Researchers Explore Energy Storage Capability at Interfaces Between Water and Metal

Scientists from the RESOLV Cluster of Excellence at Ruhr-Universität Bochum (RUB) have used current and voltage measurements on separate nanoparticles to prove that the capacitively stored charge at platinum interfaces can be considerably higher than formerly believed. They credit this to a unique arrangement and bonding of water molecules.

Researchers Explore Energy Storage Capability at Interfaces Between Water and Metal
Dr. Mahnaz Azimzadeh Sani and Dr. Julia Linnemann (from right) are part of the team that found unexpectedly high electrochemical capacities on individual gold and platinum nanoparticles. (Image Credit: © RUB, Kramer).

For that reason, an international team headed by Professor Kristina Tschulik, whose concepts were awarded an "ERC Starting Grant" by the European Research Council in 2020, collaborated with partners from Israel and France. The authors explain their findings in the online issue of the journal Angewandte Chemie International Edition, published on December 19, 2021.

Although interfaces between water and metals are the local areas where key processes of energy technologies such as water splitting take place, comparably there is less awareness about their structure and alterations during such processes.

For over a century, the scientific explanation of such interfaces has been established on the model of the so-called electrochemical double layer. It shows that charge carriers in an aqueous solution are progressively arranged in the boundary region to the metal, to make up for surplus electrical charges on the metal side. During the process, water molecules separate the opposing charges.

Resembling a common plate capacitor, this nanoscopic charge separation in the interface enables energy to be captured and discharged later. Processes wherein the molecular structure of the electrochemical double layer varies are significant to a number of green technologies, such as fuel cells and supercapacitors.

Thousands of Times Smaller Than the Diameter of a Human Hair

Nanoparticles, which are thousands of times smaller than the diameter of a human hair, are explored for such technical uses. Owing to their profitable ratio of process-relevant surface area to volume, they provide good conditions for this.

In order to track down the capacitance and the rearrangement processes in the electrochemical double layer on platinum and gold nanoparticles, it was crucial to develop a method with which precise discharge currents can be measured on individual nanoparticles in solution.

Kristina Tschulik, Study Team Lead and Professor, Ruhr-Universität Bochum

Otherwise, it would be impossible to differentiate effects associated with the electrochemical double layer from effects triggered by the interaction of adjoining nanoparticles, since billions of them are found on a conventional electrode.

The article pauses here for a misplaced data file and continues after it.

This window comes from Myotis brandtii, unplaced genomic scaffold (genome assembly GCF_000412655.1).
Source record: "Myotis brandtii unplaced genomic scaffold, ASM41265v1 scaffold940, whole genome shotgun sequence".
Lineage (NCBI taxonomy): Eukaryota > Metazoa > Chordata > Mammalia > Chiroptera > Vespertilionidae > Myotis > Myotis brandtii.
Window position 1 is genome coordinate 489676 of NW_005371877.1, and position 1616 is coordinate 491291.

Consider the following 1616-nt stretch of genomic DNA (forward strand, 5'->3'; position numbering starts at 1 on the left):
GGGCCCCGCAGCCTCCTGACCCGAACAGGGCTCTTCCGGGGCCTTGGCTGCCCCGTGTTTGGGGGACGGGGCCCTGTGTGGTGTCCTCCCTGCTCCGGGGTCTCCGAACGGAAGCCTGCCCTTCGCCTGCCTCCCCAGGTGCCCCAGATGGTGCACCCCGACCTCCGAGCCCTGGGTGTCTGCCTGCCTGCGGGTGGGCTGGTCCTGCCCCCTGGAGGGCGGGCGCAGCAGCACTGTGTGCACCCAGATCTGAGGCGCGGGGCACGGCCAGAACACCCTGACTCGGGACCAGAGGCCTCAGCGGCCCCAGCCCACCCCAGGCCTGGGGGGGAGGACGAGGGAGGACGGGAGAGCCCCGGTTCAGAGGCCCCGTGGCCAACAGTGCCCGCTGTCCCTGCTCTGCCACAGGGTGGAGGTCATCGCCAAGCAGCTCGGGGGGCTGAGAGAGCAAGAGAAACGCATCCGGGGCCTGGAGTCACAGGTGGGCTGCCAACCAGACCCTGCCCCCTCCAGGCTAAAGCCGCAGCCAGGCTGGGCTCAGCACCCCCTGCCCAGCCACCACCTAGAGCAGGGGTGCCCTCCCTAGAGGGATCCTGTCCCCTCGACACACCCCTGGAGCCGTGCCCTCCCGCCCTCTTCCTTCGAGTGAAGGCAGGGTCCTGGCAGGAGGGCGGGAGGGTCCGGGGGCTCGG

The Iranian researcher Dr. Mahnaz Azimzadeh Sani, who was backed by the German Academic Exchange Service (DAAD), utilized so-called colloidal nanoparticle dispersions. There, nanoparticles are divided from each other and excellently dispersed in aqueous solution, occasionally striking a biased microelectrode.

Using computer-aided molecular dynamics simulations, on which scientists from the RUB and the Université Paris-Saclay and Sorbonne Université in Paris worked, it was feasible to detect comparisons and variances in voltage-dependent measured capacitive currents of various types of nanoparticle dispersions.

The measured surprisingly high capacitances are linked to the increased accumulation of dissolved ions in regions between a compact water layer attached to platinum and an immediate water layer of a different orientation.

"Furthermore, water molecules are detached from the metal surface when more negative voltage is applied" explains Dr. Julia Linnemann, team leader at Tschulik's chair.

Going forward, the RUB researchers are keen to discover whether and why the double-layer structure is different on large electrodes comprising many nanoparticles, so as to make the findings practical for commercial purposes.

Funding

This study received funding from the German Research Foundation within the RESOLV EXC 2033 Cluster of Excellence - project number 390677874. Further financial support was received from the European Union within the ERC-Starting-Grant MitiCat (project number 949724), Stiftung Mercator (project number 18032), and the German Academic Exchange Service (DAAD), among others.

Journal Reference:

Sani, M. A., et al. (2021) Unexpectedly High Capacitance of the Metal Nanoparticle/Water Interface: Molecular-Level Insights into the Electrical Double Layer. Angewandte Chemie International Edition. doi.org/10.1002/anie.202112679.

Source: https://rub.de/english/

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